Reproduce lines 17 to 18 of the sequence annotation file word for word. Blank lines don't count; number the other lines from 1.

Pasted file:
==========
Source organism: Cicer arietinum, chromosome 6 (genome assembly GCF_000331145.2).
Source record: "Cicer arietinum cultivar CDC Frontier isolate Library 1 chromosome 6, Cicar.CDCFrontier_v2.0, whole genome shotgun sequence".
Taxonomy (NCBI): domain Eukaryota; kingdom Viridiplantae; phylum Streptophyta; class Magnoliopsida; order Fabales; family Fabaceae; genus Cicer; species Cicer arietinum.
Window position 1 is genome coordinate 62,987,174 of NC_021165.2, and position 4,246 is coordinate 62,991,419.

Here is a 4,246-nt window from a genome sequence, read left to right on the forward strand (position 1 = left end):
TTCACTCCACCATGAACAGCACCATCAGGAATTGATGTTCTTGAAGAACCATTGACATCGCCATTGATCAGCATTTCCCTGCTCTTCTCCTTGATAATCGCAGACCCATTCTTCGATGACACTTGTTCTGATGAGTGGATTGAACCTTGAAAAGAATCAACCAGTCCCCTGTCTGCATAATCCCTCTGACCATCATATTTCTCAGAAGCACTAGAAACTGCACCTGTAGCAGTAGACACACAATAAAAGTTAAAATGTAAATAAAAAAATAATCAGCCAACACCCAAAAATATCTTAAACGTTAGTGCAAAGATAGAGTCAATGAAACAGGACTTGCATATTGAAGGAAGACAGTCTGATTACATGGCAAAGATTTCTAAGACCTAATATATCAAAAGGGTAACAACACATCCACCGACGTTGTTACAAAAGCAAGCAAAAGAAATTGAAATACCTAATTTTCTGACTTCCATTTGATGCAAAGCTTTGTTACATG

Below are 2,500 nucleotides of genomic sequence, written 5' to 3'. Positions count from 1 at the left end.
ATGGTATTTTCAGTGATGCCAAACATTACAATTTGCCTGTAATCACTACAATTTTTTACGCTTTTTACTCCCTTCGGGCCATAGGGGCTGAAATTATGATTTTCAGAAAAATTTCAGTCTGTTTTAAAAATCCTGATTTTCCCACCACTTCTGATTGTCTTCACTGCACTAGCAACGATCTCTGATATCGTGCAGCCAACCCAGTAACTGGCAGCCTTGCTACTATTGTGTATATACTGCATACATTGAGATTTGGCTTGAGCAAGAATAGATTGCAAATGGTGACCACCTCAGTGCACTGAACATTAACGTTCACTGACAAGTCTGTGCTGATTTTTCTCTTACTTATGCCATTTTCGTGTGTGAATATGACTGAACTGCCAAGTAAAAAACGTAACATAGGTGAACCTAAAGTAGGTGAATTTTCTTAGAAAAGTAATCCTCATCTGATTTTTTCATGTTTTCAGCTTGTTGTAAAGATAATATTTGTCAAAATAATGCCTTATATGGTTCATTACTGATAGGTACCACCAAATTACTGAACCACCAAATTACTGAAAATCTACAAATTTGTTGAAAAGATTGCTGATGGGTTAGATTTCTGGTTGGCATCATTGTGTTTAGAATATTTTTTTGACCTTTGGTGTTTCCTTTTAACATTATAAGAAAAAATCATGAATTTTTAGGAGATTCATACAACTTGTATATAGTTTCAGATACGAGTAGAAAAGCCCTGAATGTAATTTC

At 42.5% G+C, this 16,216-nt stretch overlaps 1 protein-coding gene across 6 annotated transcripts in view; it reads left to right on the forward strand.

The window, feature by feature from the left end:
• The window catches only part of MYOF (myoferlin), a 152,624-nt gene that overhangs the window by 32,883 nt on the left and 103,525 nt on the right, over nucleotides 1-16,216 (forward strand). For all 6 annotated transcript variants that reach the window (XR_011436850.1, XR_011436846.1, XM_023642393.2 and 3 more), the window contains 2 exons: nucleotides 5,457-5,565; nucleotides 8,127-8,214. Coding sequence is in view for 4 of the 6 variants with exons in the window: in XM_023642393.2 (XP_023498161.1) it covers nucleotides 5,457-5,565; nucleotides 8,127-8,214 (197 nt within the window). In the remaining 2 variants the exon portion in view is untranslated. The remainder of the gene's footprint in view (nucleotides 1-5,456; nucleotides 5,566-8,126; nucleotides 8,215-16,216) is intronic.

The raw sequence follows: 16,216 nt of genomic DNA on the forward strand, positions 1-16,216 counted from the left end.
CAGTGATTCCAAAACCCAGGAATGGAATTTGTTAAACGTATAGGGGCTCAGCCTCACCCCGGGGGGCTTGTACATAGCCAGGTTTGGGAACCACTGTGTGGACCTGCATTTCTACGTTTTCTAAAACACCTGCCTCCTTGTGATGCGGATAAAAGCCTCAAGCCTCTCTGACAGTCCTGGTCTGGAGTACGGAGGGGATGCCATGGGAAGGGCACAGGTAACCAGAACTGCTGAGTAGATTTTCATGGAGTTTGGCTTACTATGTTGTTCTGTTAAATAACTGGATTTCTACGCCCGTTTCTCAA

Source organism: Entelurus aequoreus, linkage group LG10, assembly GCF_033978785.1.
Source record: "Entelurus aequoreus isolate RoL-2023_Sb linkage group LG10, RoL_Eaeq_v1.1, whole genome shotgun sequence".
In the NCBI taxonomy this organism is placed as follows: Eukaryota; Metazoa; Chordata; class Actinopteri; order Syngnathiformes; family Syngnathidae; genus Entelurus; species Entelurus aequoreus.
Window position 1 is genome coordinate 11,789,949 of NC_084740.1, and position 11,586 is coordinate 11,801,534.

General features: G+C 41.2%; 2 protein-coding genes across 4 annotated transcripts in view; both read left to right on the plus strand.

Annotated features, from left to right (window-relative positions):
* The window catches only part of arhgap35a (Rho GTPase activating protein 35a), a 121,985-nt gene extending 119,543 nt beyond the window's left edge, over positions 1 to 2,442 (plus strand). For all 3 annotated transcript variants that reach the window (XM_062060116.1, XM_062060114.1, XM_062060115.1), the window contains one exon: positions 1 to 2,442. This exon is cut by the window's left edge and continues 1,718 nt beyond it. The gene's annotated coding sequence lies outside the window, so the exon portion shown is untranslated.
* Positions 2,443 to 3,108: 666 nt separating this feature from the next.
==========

Window position 1 is genome coordinate 11,789,949 of NC_084740.1, and position 11,586 is coordinate 11,801,534.

General features: G+C 41.2%; 2 protein-coding genes across 4 annotated transcripts in view; both read left to right on the plus strand.